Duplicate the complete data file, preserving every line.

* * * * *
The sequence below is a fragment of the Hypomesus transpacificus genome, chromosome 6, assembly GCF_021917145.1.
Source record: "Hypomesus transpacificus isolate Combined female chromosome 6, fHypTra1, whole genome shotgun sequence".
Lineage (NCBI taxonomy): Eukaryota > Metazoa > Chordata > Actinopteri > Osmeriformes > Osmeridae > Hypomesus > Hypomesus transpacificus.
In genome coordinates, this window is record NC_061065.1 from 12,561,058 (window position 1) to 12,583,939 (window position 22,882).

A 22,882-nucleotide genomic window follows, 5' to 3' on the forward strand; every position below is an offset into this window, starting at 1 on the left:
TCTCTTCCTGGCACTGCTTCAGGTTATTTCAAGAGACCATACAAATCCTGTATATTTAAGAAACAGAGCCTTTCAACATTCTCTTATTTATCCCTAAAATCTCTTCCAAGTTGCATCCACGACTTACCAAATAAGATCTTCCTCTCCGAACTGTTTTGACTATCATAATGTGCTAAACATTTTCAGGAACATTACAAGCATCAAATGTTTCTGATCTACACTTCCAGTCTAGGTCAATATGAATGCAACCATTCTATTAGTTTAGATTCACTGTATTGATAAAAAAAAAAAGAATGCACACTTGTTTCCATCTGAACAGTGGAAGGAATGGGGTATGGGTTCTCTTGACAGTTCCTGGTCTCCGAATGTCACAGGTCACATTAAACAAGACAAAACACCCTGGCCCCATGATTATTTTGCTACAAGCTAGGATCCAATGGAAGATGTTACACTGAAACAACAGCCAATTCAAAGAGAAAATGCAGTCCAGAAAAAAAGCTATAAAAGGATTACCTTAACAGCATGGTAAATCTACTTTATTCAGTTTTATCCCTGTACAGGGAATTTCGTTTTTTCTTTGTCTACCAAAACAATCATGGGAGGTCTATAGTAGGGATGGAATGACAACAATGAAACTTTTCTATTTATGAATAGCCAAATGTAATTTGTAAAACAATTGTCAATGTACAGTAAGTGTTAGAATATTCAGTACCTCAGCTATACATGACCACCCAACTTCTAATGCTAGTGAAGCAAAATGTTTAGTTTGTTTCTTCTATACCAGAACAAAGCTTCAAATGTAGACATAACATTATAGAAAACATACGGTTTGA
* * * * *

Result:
The sequence below is a fragment of the Hypomesus transpacificus genome, chromosome 6, assembly GCF_021917145.1.
Source record: "Hypomesus transpacificus isolate Combined female chromosome 6, fHypTra1, whole genome shotgun sequence".
Lineage (NCBI taxonomy): Eukaryota > Metazoa > Chordata > Actinopteri > Osmeriformes > Osmeridae > Hypomesus > Hypomesus transpacificus.
In genome coordinates, this window is record NC_061065.1 from 12,561,058 (window position 1) to 12,583,939 (window position 22,882).

A 22,882-nucleotide genomic window follows, 5' to 3' on the forward strand; every position below is an offset into this window, starting at 1 on the left:
TCTCTTCCTGGCACTGCTTCAGGTTATTTCAAGAGACCATACAAATCCTGTATATTTAAGAAACAGAGCCTTTCAACATTCTCTTATTTATCCCTAAAATCTCTTCCAAGTTGCATCCACGACTTACCAAATAAGATCTTCCTCTCCGAACTGTTTTGACTATCATAATGTGCTAAACATTTTCAGGAACATTACAAGCATCAAATGTTTCTGATCTACACTTCCAGTCTAGGTCAATATGAATGCAACCATTCTATTAGTTTAGATTCACTGTATTGATAAAAAAAAAAAGAATGCACACTTGTTTCCATCTGAACAGTGGAAGGAATGGGGTATGGGTTCTCTTGACAGTTCCTGGTCTCCGAATGTCACAGGTCACATTAAACAAGACAAAACACCCTGGCCCCATGATTATTTTGCTACAAGCTAGGATCCAATGGAAGATGTTACACTGAAACAACAGCCAATTCAAAGAGAAAATGCAGTCCAGAAAAAAAGCTATAAAAGGATTACCTTAACAGCATGGTAAATCTACTTTATTCAGTTTTATCCCTGTACAGGGAATTTCGTTTTTTCTTTGTCTACCAAAACAATCATGGGAGGTCTATAGTAGGGATGGAATGACAACAATGAAACTTTTCTATTTATGAATAGCCAAATGTAATTTGTAAAACAATTGTCAATGTACAGTAAGTGTTAGAATATTCAGTACCTCAGCTATACATGACCACCCAACTTCTAATGCTAGTGAAGCAAAATGTTTAGTTTGTTTCTTCTATACCAGAACAAAGCTTCAAATGTAGACATAACATTATAGAAAACATACGGTTTGA